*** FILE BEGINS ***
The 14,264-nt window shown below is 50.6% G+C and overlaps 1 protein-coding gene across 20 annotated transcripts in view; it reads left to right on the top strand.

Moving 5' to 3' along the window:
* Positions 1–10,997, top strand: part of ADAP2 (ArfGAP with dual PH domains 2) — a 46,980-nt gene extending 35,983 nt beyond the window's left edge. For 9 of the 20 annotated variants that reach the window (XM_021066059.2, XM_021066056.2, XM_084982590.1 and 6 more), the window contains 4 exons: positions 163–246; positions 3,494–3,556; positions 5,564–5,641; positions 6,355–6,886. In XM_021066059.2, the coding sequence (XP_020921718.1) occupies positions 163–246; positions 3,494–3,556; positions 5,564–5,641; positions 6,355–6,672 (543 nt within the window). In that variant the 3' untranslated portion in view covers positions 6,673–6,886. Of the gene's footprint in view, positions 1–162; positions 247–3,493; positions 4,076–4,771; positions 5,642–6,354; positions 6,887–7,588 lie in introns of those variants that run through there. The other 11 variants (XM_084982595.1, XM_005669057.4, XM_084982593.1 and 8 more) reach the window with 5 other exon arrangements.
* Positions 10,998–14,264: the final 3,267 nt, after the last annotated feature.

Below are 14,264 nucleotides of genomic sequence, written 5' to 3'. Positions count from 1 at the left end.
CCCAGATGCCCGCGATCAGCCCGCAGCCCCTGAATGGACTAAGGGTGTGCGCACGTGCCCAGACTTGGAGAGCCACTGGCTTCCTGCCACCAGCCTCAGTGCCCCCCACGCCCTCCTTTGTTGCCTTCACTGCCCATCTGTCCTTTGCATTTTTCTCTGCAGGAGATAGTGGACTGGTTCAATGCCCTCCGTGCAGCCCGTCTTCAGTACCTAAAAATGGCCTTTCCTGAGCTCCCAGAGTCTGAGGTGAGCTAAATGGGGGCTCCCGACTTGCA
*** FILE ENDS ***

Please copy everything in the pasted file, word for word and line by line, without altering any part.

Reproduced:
The 14,264-nt window shown below is 50.6% G+C and overlaps 1 protein-coding gene across 20 annotated transcripts in view; it reads left to right on the top strand.

Moving 5' to 3' along the window:
* Positions 1–10,997, top strand: part of ADAP2 (ArfGAP with dual PH domains 2) — a 46,980-nt gene extending 35,983 nt beyond the window's left edge. For 9 of the 20 annotated variants that reach the window (XM_021066059.2, XM_021066056.2, XM_084982590.1 and 6 more), the window contains 4 exons: positions 163–246; positions 3,494–3,556; positions 5,564–5,641; positions 6,355–6,886. In XM_021066059.2, the coding sequence (XP_020921718.1) occupies positions 163–246; positions 3,494–3,556; positions 5,564–5,641; positions 6,355–6,672 (543 nt within the window). In that variant the 3' untranslated portion in view covers positions 6,673–6,886. Of the gene's footprint in view, positions 1–162; positions 247–3,493; positions 4,076–4,771; positions 5,642–6,354; positions 6,887–7,588 lie in introns of those variants that run through there. The other 11 variants (XM_084982595.1, XM_005669057.4, XM_084982593.1 and 8 more) reach the window with 5 other exon arrangements.
* Positions 10,998–14,264: the final 3,267 nt, after the last annotated feature.

Below are 14,264 nucleotides of genomic sequence, written 5' to 3'. Positions count from 1 at the left end.
CCCAGATGCCCGCGATCAGCCCGCAGCCCCTGAATGGACTAAGGGTGTGCGCACGTGCCCAGACTTGGAGAGCCACTGGCTTCCTGCCACCAGCCTCAGTGCCCCCCACGCCCTCCTTTGTTGCCTTCACTGCCCATCTGTCCTTTGCATTTTTCTCTGCAGGAGATAGTGGACTGGTTCAATGCCCTCCGTGCAGCCCGTCTTCAGTACCTAAAAATGGCCTTTCCTGAGCTCCCAGAGTCTGAGGTGAGCTAAATGGGGGCTCCCGACTTGCA